Friday, January 12, 2007

Things are more like they are now than they ever were before - Dwight Eisenhower

I like generating axioms or heuristic phrases, some are pretentious and others pithy. I don't live up to them, or even really aspire to, but they have a certain soothing quality.. and I like to leave them behind in places (like scrawled quickly on the underside of a floorboard I'm installing, for example). 4 or so years ago, one hit me with some force: Time is not a measure of distance, but of consequence. The whole point of it was to convey the primacy of evolutionary progression to -and through- consciousness, now today, I read about something called The Law of Accelerating Returns in The Age of Spiritual Machines by Ray Kurzweil (I've wanted to cut out some portions to place here for some time now). Here's the thought provoker (or relativity resetter..):

"What determines whether time speeds up or slows down? The consistent answer is that time moves in relation to the amount of chaos. We can state the Law of Time and Chaos as follows:

THE LAW OF TIME AND CHAOS: In a process, the time interval between salient events (that is, events that change the nature of the process, or significantly affect the future of the process) expands or contracts along with the amount of chaos.

When there is a lot of chaos in a process, it takes more time for significant events to occur. Conversely, as order increases, the time periods between salient events decrease. We have to be careful here in our definition of chaos. It refers to the quantity of disordered (that is, random) events that are revelant to the process. If we're dealing with the random movement of atoms and molecules in a gas or liquid, then heat is an appropriate measure. If we're dealing with the process of evolution of life-forms, then chaos represents the unpredictable events encouraged by organisms, and the random mutations that are introduced in the genetic code.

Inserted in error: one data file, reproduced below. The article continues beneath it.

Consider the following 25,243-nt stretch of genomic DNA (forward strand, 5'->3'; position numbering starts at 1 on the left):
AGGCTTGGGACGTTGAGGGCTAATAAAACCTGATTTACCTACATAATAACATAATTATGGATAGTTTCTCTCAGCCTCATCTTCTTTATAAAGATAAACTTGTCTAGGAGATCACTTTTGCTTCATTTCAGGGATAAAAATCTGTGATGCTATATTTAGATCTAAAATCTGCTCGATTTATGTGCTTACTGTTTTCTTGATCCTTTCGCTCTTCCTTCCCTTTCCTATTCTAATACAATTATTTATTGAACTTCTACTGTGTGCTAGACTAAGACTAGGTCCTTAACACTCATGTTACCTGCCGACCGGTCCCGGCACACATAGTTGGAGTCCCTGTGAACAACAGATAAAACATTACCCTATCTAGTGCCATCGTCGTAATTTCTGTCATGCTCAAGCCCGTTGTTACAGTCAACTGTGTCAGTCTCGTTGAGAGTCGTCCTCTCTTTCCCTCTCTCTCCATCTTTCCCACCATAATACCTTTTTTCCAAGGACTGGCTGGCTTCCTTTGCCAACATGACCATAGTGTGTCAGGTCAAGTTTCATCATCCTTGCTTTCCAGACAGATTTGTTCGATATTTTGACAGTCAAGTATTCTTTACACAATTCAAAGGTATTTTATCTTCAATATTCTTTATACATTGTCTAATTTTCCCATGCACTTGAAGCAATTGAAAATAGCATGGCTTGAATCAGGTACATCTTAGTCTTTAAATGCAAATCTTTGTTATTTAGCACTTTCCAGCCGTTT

Let's see how the Law of Time and Chaos applies to our example. If chaos is increasing, the Law of Time and Chaos implies the following sublaw:

THE LAW OF INCREASING CHAOS: As chaos exponentially increases, time exponentially slows down (that is, the time interval between salient events grows longer as time passes).

This fits the Universe rather well. When the entire Universe was just a "naked" singularity -a perfectly orderly single point in space and time- there was no chaos and conspicuous events took almost no time at all. As the Universe grew in size, chaos increased exponentially, and so did the timescale for epochal changes. Now, with billions of galaxies sprawled out over trillions of light-years of space, the Universe contains vast reaches of chaos, and indeed requires billions of years to get everything organized for a paradigm shift to take place. We see a similar phenomenon in the progression of an organism's life. We start out as a single fertilized cell, so there's only rather limited chaos there. Ending up with trillions of cells, chaos greatly expands. Finally, at the end of our lives, our designs deteriorate, engendering even greater randomness. So the time period between salient biological events grows longer as we grow older. And that is indeed what we experience."


Pretty sweet, eh? I've got a few problems with it being called a 'law', as there's at least one cosmoverse of unknowns among us arrogantelope. Also, found this and it could be mildly construed as related but DEFINITELY worth the buffer time to load. It's awedropping!


Sparky said...

It's the Giambattista Vico effect...the inventor of the modern philosophy of history, had the image of the slowly twisting spiral of historical time, although as one reaches the point, Omega or otherwise, the effect is certainly accelerated. You can picture it, no, smaller and smaller spirals....Cool...I think you're on to something.

Jordan said...

Call Jordan

Signed Jordan